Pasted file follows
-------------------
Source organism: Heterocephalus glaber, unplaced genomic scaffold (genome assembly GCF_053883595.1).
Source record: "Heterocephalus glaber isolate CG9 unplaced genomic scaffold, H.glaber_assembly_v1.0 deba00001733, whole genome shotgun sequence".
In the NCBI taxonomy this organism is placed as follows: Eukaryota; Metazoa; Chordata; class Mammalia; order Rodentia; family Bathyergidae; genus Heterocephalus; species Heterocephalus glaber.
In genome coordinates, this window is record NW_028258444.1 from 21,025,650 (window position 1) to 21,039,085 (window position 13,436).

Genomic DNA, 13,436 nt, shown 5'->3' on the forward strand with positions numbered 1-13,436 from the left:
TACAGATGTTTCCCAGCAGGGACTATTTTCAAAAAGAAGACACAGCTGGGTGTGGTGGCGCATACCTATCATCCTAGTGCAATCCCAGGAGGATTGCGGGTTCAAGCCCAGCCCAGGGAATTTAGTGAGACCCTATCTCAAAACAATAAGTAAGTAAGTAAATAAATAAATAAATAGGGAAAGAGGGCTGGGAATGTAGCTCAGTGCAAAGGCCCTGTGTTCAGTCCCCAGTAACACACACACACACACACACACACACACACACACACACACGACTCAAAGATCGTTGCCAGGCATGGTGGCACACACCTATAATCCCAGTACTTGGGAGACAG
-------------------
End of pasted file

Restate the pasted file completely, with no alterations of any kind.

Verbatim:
Source organism: Heterocephalus glaber, unplaced genomic scaffold (genome assembly GCF_053883595.1).
Source record: "Heterocephalus glaber isolate CG9 unplaced genomic scaffold, H.glaber_assembly_v1.0 deba00001733, whole genome shotgun sequence".
In the NCBI taxonomy this organism is placed as follows: Eukaryota; Metazoa; Chordata; class Mammalia; order Rodentia; family Bathyergidae; genus Heterocephalus; species Heterocephalus glaber.
In genome coordinates, this window is record NW_028258444.1 from 21,025,650 (window position 1) to 21,039,085 (window position 13,436).

Genomic DNA, 13,436 nt, shown 5'->3' on the forward strand with positions numbered 1-13,436 from the left:
TACAGATGTTTCCCAGCAGGGACTATTTTCAAAAAGAAGACACAGCTGGGTGTGGTGGCGCATACCTATCATCCTAGTGCAATCCCAGGAGGATTGCGGGTTCAAGCCCAGCCCAGGGAATTTAGTGAGACCCTATCTCAAAACAATAAGTAAGTAAGTAAATAAATAAATAAATAGGGAAAGAGGGCTGGGAATGTAGCTCAGTGCAAAGGCCCTGTGTTCAGTCCCCAGTAACACACACACACACACACACACACACACACACACACACACGACTCAAAGATCGTTGCCAGGCATGGTGGCACACACCTATAATCCCAGTACTTGGGAGACAG